“We’ll just be aggressive. We know how difficult it is to defend a jersey and we also know what we don’t like, so we’ll know what to do to make it as aggressive as possible. This race is a long way from being over,” he said, adding that the presence of Uran and Henao in the top ten overall was a positive for Wiggins.
“It gives you options and defending against too many options is always difficult. So I think that’s the thing from our point of view, we’ve got different cards to play,” he said.
- Article published:
- May 12, 2013, 20:00
- Pat Malach
Results justify team's invitation, says Merckx
The Bontrager development team returns to the Amgen Tour of California this year with a reloaded roster and plenty of motivation.
"Those guys are here basically to try get a contract for next year," team director Axel Merckx told Cyclingnews this week. "At the end of the day, they want those managers and ProTour teams to take a look at them and see what their capabilities are and what their potential is. So they have to be aggressive and be smart about it also."
The team quickly quieted murmurs last year when the young squad got invited to the race in front of other more experienced teams. Joe Dombrowski's fourth-place finish on Mt. Baldy and a handful of top-10 finishes throughout the race easily justified the team's presence.
"There's always talk, and there are always teams that don't get selected," Merckx said. "But I think we've proved over the last five years, actually, that we are a really strong and competitive development team. So as a US domestic Continental team we have our spot here, and I think the organization recognizes that, too, and I think it's good for the future of cycling to have a development team at the start of a race like this."
The team is also coming off another successful run at the Tour of the Gila in New Mexico, where 21-year-old Gavin Mannion finished fifth on the difficult Gila Monster stage and ended up sixth overall, the best young rider in the race. Merckx said he hopes two weeks of altitude training before Gila, which is also at altitude, will have prepared his riders well for this week.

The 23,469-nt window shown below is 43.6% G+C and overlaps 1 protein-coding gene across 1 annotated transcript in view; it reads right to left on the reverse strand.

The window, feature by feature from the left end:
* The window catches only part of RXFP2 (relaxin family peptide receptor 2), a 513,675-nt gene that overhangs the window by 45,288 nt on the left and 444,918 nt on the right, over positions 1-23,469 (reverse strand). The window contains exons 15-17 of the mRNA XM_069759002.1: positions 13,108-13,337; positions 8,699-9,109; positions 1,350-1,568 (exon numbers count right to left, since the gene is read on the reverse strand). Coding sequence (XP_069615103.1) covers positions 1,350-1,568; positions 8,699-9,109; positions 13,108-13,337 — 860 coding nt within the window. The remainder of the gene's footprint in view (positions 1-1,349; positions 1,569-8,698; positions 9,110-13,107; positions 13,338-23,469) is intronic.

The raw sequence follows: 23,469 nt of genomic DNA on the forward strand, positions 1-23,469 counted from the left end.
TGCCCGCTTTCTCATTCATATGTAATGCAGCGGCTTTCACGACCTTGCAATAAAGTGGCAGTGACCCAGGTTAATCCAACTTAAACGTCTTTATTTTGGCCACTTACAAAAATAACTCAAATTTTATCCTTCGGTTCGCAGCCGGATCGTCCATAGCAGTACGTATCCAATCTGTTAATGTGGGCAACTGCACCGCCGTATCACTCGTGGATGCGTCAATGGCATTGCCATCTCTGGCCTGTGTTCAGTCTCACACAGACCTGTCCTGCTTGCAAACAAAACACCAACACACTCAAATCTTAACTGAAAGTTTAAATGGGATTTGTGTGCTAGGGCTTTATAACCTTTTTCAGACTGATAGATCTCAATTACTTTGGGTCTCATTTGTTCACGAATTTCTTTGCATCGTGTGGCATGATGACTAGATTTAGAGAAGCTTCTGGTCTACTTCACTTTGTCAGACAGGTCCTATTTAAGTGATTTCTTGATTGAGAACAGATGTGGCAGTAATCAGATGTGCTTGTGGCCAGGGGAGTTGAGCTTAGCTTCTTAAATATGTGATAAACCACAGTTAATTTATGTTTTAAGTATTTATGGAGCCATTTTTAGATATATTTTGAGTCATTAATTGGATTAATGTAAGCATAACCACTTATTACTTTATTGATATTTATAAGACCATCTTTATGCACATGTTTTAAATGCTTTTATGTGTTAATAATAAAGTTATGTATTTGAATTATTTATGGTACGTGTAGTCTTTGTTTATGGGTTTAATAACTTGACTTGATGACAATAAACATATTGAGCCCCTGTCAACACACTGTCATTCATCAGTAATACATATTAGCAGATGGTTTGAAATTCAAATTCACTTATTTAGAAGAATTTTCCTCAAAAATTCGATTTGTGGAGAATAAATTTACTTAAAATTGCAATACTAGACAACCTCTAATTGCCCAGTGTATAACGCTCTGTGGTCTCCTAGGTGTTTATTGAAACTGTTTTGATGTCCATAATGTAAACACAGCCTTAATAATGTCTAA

"That was the main goal and focus for the spring season," Merckx said. "So we'll see where that's going to bring us."
The Bontrager director tagged Mannion as a rider who could bring home a good result this year during some of the climbing stages, and he said Lawson Craddock and Nate Brown could perform well in the time trial. Look for Belgian Jasper Stuyven, who won the overall and points jersey at the Volta ae Alentejo earlier this year in Portugal, to be mixing it up in the bunch sprints.
"And then the other guys will really be looking for the opportunity to slip into breaks and get a result like that," Merckx said. With a tough day expected during stage 2, Merckx said, it's likely the GC will be well-established early in the week, providing potential escapees with plenty of opportunities during the intermediary stages.
"I think the first stage is going to be a little bit of a feeler about where they are in the peloton," Merckx said of his young riders. "It's going to be a hard race right away in the first two days, so they're going to find their spot right away and then later on in the week maybe try to slip into breakaways if the gaps are big enough to have potential to go for a stage win.
"I'm not going to tell my guys not to go in a break - I can tell you that," Merckx said. "That's the experience they should learn. They should learn their limits and learn what they need to improve and what they're good at also."
- Article published:
- May 12, 2013, 21:14
- Alasdair Fotheringham
Russian gets first career victory at 28
Maxim Belkov (Katusha) has had to wait four and a half years for his first victory as a professional, but there can be no doubt that the Russian scored a major bulls eye when he crossed the line at Firenze at the end of his 150 kilometre breakaway to win stage 9 at the Giro d'Italia.
Best known as a time trialist, given he was Russia's U23 TT champion back in 2006 and the European TT champion in 2007, Belkov said he had deliberately failed to try for a top performance on Saturday's Giro d'Italia time trial stage, in order to save his energy. Or as he put it, "Better first today than 20th yesterday."